Microsoft bares heart of green to lure conservationist cloud customers
Satya Nadella-led Microsoft is invoking conservationism in an effort to lure more customers to its cloud business at a time when it is locked in a battle of supremacy with rivals Amazon Web Services and internet giant Google.
According to a Bloomberg report, the tech giant has said that it runs four popular applications in its cloud data centres that help the company reduce energy usage, in a sharp contrast to high power consumption of enterprises that run their own data centres.
The report further said that Microsoft had tested its Azure computing and storage services, along with Exchange email and SharePoint collaboration software, to check the reduction in energy usage. The company said that the test results varied, with smaller systems in companies showing energy savings from 22 to 93%.
According to the report, the Nadella-led firm has been buying renewable energy to run its data centres to reduce energy usage, with the help of AI-driven chips that drive traffic to different servers, depending on workload.
The report also cited Brad Smith, president and chief legal officer, Microsoft, as saying that usage of renewable energy in running servers can make a difference at the global level. He said that customers can benefit from using Microsoft servers as it is cheaper than using their own data centres on premises.
The report said that Microsoft itself has imposed carbon tax restrictions within its own departments. Smith said that the tax imposed on the different departments generates close to $30 million a year to invest in efficiency. “It gets people to focus,” Smith was quoted as saying about the tax. “Suddenly, they see a line item in the budget, a cost, and they want to reduce that amount of money,” he said.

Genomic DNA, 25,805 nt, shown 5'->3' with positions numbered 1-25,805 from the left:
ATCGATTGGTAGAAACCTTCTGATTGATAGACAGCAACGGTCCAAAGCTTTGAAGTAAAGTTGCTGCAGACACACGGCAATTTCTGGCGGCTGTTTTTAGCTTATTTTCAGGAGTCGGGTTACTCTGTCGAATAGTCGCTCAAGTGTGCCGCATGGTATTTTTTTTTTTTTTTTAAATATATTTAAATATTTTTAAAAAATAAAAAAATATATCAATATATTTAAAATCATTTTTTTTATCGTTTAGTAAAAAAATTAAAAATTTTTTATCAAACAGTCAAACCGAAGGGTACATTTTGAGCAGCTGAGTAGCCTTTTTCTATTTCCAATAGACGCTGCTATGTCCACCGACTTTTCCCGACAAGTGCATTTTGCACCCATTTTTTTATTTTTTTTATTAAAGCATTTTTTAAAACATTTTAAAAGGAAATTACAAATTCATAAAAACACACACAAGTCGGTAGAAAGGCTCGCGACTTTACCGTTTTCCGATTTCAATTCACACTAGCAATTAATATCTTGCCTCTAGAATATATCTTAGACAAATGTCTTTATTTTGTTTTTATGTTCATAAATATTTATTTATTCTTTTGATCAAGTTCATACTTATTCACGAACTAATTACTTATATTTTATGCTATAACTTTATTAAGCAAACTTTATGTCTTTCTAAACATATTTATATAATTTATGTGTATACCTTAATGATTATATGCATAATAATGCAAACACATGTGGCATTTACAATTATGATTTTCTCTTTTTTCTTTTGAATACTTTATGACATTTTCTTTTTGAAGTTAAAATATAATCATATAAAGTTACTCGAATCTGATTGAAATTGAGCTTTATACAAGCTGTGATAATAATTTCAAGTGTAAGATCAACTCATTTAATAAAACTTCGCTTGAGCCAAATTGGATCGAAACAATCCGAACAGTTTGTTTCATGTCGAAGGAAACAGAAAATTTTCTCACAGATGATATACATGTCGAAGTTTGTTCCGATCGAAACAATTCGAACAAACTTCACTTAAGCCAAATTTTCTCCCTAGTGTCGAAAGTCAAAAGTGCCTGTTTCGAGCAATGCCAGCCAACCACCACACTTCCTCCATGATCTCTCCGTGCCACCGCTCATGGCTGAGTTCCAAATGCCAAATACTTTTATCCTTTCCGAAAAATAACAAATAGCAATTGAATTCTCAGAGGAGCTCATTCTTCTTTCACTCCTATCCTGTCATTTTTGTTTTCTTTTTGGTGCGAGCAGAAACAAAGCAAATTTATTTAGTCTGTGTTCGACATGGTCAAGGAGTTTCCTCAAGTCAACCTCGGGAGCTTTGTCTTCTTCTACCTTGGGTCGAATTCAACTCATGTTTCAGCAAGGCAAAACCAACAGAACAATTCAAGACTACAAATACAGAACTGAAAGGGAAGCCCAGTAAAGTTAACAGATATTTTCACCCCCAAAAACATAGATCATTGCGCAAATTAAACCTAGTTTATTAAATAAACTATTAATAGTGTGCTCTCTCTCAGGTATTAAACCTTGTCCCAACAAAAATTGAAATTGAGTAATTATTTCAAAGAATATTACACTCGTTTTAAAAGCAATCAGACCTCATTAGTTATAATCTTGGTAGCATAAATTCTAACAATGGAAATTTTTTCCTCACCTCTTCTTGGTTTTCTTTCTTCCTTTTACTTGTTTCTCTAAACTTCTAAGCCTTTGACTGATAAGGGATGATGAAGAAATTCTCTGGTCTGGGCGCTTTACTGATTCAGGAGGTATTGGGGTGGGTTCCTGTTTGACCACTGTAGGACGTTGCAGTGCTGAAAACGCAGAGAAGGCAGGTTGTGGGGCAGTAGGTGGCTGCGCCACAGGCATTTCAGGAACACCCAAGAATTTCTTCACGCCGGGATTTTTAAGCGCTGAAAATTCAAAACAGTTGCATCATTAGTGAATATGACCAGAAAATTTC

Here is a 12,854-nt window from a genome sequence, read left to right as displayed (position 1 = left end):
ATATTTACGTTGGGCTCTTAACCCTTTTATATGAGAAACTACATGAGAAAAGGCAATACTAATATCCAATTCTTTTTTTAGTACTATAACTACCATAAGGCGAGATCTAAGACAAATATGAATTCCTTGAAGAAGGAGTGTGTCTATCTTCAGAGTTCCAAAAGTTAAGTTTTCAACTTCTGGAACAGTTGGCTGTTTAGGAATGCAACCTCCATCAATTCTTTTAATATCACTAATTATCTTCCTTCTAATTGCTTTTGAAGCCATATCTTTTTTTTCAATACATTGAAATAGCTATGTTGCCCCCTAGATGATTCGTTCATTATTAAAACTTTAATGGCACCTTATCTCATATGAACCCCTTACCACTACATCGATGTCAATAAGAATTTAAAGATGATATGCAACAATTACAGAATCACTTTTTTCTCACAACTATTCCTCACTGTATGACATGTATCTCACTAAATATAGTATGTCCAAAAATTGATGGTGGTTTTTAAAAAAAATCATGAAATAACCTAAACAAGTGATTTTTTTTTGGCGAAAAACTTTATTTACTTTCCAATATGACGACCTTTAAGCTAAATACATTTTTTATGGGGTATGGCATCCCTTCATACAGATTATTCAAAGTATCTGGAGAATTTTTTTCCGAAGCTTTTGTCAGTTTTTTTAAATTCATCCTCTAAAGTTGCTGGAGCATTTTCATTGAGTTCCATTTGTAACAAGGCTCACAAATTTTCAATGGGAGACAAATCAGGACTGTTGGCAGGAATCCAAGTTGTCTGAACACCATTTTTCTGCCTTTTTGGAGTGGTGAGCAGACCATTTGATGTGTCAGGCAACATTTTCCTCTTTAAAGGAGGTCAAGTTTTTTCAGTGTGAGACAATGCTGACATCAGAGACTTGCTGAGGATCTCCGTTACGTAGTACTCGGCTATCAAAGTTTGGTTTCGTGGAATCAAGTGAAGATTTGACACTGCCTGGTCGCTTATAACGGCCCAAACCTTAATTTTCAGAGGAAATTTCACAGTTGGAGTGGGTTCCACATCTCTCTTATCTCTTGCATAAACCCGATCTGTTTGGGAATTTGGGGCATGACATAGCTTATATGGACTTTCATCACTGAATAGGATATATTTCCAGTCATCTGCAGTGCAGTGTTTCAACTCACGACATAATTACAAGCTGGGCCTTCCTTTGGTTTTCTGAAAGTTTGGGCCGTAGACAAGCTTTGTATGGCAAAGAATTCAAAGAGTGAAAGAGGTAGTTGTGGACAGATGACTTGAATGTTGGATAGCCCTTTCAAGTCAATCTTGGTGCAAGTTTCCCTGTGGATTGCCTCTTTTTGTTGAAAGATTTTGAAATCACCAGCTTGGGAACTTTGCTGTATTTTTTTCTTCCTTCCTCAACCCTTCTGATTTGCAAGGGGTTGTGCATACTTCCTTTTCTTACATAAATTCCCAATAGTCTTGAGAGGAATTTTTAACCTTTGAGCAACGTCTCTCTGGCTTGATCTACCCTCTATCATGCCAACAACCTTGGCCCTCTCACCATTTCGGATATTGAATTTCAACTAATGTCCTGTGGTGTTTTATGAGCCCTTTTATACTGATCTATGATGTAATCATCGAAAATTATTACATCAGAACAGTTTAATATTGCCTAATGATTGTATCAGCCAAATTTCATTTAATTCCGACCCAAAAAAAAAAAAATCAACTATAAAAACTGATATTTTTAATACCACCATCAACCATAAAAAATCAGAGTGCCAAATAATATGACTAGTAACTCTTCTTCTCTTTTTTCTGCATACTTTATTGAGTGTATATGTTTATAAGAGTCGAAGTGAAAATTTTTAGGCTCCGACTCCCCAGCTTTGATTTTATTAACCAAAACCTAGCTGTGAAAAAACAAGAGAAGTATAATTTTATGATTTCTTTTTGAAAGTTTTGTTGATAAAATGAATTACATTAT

In February, Microsoft showed that its hybrid cloud strategy was paying off as it topped Jeff Bezos-led Amazon’s cloud services arm in revenue for the quarter ended December and through 2017.
Amazon Web Services (AWS) garnered $5.11 billion in revenue for its fiscal fourth quarter ended December 2017 and $17.46 billion for the entire 2017. Microsoft reported revenue of $5.3 billion for the October-December period, its fiscal second quarter, taking the company’s total revenue for 2017 to $18.6 billion.
Microsoft follows a July-June financial year while Amazon follows the January-December format.
Also, Microsoft showed a growth of 56% in the quarter, higher than Amazon’s 45%. The boost in Microsoft’s cloud revenue can be linked to the huge 98% growth in revenue from its cloud computing arm Azure. Its revenue from Dynamics 365 product line grew 67% while Office 365 Commercial revenue rose 41%.
Interestingly, tech giant IBM has declared that its cloud revenue for the quarter ended December stood at $5.5 billion, topping that of both Microsoft and Amazon. However, its revenue for 2017 was $17 billion, lower than that of the two rivals. Another major cloud services player, Google, is yet to disclose its commercial cloud revenue numbers.